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Suicidal thoughts appear to be more prevalent in patients with neurologic disease than in the general population. Studies have reported suicidal ideation in 25% to 40% of these patients, depending on the condition, screening tool and other factors.
“Patients with epilepsy or movement disorders, for example, sometimes think their depression symptoms will improve when their neurologic condition improves,” says Tatiana Falcone, MD, a psychiatrist in Cleveland Clinic’s Epilepsy Center. “But that’s not always true. Unless you treat both the neurologic condition and the mood disorder, the mood disorder continues to progress. The longer it progresses, the higher the probability of suicidal thoughts and suicide attempts.”
Dr. Falcone explains more about the overlap of suicide and neurologic disorders in the newest episode of Cleveland Clinic’s Neuro Pathways podcast. Topics she touches on include:
- Causes of increased suicidality in patients with neurologic conditions
- Screening for mood disorders
- Tips for addressing patients with increased suicide risk
- Medications to treat mood disorders — and the one that shouldn’t be used in patients with epilepsy
- How to respond to patients concerned about increased suicidality as an adverse effect of anti-epileptic medications
Click the podcast player above to listen to the episode now, or read on for a short edited excerpt. Check out more Neuro Pathways episodes at clevelandclinic.org/neuropodcast or wherever you get your podcasts.
Excerpt from the podcast
Dr. Falcone: We did a study recently, published in Epilepsia in December, that looked at conversations about suicide had by adults with epilepsy versus children with epilepsy. One of the things we saw is that there are two different stages. In the adult population, we saw a lot of hopelessness. Epilepsy’s impact on their ability to work and do other things contributed to having suicidal thoughts. In kids, it was the unknown. They didn’t understand how to make their epilepsy better.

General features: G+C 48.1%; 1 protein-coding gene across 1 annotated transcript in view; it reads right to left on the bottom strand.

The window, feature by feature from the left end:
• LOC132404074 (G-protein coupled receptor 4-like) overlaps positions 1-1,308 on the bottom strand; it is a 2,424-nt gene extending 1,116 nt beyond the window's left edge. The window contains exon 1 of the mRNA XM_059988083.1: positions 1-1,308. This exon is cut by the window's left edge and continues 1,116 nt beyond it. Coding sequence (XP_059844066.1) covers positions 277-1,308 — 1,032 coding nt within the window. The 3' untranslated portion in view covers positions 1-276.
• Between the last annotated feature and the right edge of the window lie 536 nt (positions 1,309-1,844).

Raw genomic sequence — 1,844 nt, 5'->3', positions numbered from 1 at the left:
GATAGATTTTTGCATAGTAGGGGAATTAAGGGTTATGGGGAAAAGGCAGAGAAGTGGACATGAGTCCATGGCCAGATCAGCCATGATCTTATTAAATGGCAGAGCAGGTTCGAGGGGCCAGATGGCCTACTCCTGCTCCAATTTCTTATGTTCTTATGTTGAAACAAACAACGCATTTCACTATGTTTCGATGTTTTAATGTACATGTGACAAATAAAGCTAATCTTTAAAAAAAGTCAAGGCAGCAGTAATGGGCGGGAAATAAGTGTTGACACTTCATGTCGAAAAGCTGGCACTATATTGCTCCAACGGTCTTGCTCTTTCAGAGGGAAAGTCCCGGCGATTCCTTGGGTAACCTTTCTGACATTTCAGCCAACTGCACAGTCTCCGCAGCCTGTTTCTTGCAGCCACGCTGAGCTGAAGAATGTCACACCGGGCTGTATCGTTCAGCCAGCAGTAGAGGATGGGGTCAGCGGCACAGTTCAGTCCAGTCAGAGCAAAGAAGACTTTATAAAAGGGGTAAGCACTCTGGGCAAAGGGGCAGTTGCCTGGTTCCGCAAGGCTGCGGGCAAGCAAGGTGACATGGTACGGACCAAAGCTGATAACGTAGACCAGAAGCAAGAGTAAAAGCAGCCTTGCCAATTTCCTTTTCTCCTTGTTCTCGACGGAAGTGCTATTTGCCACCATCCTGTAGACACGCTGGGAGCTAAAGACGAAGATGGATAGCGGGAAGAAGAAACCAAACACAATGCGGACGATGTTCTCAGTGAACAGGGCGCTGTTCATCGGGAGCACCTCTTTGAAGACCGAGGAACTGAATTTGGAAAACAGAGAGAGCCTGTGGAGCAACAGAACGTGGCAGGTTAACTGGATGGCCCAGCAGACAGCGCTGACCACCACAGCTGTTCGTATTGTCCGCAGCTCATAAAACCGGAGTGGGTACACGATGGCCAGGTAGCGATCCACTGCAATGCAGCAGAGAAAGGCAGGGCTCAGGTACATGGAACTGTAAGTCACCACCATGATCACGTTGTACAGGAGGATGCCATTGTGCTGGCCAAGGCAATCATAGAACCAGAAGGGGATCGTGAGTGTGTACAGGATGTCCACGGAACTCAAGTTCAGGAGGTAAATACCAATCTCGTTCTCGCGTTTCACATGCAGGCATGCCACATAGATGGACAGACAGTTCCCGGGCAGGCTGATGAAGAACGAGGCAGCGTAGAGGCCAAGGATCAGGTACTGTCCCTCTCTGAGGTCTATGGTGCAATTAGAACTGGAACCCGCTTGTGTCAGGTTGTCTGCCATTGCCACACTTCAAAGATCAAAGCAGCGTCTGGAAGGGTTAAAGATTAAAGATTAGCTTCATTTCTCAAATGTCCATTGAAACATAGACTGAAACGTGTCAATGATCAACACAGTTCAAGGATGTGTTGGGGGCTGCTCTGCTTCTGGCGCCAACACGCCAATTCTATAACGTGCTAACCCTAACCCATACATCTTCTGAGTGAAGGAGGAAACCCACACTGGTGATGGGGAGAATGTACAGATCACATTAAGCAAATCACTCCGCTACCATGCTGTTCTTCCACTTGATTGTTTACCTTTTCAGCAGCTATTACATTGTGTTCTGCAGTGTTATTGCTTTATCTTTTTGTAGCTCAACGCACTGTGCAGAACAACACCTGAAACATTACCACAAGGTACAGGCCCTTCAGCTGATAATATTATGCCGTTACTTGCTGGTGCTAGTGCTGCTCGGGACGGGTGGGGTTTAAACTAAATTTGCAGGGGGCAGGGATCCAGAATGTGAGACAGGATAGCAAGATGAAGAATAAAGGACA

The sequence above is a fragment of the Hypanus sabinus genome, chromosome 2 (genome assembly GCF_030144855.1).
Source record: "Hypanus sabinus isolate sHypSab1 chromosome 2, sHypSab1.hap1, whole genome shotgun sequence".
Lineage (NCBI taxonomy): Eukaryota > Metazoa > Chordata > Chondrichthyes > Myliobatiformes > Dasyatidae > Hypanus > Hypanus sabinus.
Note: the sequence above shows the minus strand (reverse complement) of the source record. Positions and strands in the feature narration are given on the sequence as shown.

Sometimes parents try to protect their kids, not including them in the regular conversations about their care. But it’s very important to include them because when you don’t, kids get more worried about what’s happening. They need to understand what’s happening.
In adults, we saw that hopelessness was something major. So, it’s important to make sure that every time someone leaves your office after an appointment, they have hope. You don’t want to finish your appointment when someone is crying and feeling really bad about what’s going on. You have to try to make sure that they understand what other possibilities there are and where they can go from here. That can be helpful.